© 2005 ICHRIE. All rights reserved. Not for commercial use or unauthorized distribution. Downloaded from http://jht. sagepub. com at Universiteitsbibliotheek on July 7, 2008 ment may add to or reduce the traveling costs.
Because these waiting-time costs will apply to all people crossing the border, if the boundary management is poor it will discourage people living farther away from the border because the total traveling cost is high. Thus, we propose the following hypothesis: Hypothesis 1: People living close to the border are more likely to shop across the border than people living away from the border. Shopping area attributes. The second set of variables to be tested in this crossborder shopping model (Figure 1) is shopping area attributes. Huff (1964) used size of the shopping center to measure the attractiveness of the shopping area.
Robert Packet Urban Anthology Segal 4-5: 15 How is urbanization negatively effecting our society? The answer to this question is not a simple one. This essay will not only break down the problems of urbanization in the United States, but it will also tell you some of the attempts made to fix the problem and give some solutions as to how it could possibly be solved in the future. Also when ...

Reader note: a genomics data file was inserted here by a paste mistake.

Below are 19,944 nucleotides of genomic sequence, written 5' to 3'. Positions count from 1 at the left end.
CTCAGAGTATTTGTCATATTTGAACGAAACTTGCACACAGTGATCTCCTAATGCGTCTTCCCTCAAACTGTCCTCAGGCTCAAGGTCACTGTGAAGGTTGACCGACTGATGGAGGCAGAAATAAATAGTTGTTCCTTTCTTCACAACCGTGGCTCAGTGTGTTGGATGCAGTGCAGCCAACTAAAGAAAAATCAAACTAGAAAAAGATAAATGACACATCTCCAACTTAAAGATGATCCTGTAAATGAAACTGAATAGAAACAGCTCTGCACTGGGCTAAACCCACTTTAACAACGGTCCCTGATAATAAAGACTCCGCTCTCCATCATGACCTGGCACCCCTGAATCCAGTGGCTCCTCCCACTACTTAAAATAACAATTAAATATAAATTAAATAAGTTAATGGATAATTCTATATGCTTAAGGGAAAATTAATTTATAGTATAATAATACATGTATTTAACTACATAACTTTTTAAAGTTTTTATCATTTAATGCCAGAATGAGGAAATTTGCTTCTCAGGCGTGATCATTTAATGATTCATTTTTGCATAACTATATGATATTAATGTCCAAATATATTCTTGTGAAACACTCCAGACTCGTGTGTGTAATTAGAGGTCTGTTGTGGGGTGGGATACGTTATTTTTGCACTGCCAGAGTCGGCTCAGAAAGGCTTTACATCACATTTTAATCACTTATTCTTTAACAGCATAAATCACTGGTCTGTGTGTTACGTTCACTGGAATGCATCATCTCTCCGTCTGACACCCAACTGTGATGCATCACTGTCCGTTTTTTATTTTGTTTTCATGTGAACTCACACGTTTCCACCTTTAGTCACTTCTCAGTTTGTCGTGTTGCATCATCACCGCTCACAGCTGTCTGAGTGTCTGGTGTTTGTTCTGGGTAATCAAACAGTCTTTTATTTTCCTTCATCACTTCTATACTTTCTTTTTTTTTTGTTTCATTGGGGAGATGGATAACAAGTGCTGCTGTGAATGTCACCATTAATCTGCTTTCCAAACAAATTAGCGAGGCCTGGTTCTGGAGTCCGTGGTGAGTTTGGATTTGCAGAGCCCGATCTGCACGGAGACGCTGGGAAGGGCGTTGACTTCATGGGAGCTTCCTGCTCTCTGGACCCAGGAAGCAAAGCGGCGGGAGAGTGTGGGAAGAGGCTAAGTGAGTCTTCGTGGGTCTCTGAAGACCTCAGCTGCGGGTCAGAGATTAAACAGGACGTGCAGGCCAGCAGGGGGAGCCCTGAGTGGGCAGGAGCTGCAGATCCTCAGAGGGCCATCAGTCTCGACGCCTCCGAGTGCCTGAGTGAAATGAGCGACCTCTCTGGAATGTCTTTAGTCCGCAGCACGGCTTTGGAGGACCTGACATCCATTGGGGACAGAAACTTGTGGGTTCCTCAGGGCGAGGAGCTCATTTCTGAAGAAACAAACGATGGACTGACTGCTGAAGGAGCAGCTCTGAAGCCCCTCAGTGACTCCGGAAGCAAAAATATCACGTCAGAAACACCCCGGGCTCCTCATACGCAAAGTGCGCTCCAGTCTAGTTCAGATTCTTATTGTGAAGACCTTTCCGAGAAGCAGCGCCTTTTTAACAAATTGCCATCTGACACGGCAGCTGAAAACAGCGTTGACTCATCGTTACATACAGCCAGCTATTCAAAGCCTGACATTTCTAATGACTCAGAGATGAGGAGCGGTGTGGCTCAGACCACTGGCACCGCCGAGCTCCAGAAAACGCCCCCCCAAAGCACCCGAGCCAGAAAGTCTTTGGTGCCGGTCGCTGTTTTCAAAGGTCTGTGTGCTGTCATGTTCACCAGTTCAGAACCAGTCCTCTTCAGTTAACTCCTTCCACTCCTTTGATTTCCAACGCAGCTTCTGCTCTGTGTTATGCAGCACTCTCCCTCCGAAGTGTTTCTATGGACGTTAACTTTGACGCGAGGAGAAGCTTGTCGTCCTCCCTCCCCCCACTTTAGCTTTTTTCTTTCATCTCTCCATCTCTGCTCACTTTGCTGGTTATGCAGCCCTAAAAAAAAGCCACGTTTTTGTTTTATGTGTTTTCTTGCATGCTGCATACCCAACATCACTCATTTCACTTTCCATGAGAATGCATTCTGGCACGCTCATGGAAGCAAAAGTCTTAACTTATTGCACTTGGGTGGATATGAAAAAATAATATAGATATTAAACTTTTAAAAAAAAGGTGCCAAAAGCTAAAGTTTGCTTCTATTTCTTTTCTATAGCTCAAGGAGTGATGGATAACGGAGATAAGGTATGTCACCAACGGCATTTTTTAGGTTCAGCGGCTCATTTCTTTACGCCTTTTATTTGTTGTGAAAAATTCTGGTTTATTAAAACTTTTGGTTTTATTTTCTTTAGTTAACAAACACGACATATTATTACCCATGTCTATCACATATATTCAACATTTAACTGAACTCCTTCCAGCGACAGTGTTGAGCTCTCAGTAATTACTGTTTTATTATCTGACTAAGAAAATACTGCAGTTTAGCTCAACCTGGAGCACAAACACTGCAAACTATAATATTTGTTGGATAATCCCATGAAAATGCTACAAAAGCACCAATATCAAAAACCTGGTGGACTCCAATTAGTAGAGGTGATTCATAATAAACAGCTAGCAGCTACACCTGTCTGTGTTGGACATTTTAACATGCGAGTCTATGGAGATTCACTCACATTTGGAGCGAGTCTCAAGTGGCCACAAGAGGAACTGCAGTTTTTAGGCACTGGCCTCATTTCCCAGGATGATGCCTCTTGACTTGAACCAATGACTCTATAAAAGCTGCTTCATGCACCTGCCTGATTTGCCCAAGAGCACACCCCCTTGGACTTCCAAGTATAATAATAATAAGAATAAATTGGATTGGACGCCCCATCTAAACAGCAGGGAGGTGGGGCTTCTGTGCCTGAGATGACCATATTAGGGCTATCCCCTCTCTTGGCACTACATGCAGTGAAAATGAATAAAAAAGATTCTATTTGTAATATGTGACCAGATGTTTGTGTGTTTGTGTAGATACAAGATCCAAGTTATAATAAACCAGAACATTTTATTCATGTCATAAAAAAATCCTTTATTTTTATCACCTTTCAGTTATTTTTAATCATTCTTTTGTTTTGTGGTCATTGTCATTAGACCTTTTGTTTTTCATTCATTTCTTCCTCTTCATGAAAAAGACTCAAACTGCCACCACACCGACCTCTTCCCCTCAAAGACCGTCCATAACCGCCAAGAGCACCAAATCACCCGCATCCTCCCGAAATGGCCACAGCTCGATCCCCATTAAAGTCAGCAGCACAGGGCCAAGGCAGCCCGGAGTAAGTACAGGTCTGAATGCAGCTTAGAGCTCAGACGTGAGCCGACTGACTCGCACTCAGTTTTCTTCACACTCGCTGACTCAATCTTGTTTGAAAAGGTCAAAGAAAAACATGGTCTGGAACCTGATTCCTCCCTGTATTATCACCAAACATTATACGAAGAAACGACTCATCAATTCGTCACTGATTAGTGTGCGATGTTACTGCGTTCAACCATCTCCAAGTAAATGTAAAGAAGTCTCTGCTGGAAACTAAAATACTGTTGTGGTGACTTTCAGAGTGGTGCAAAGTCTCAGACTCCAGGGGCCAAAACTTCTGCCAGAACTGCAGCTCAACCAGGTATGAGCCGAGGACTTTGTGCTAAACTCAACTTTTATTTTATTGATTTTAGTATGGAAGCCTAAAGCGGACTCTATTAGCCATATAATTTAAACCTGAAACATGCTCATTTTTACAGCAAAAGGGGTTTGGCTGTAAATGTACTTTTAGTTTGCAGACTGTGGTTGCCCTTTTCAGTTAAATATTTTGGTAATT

Other researchers add store attributes, market attributes, price, and competition to their store location choice models (Craig et al. , 1984).
These attributes are important to retailers because shoppers may be attracted to other retail trading areas for the reasons of dissatisfaction with local shopping area attributes or perceptions that they can find better store attributes elsewhere (Reidenbach et al. , 1984).
Therefore, the relative attractiveness or perceived value added of shopping facilities of a shopping area affects shoppers’ cross-border shopping decision.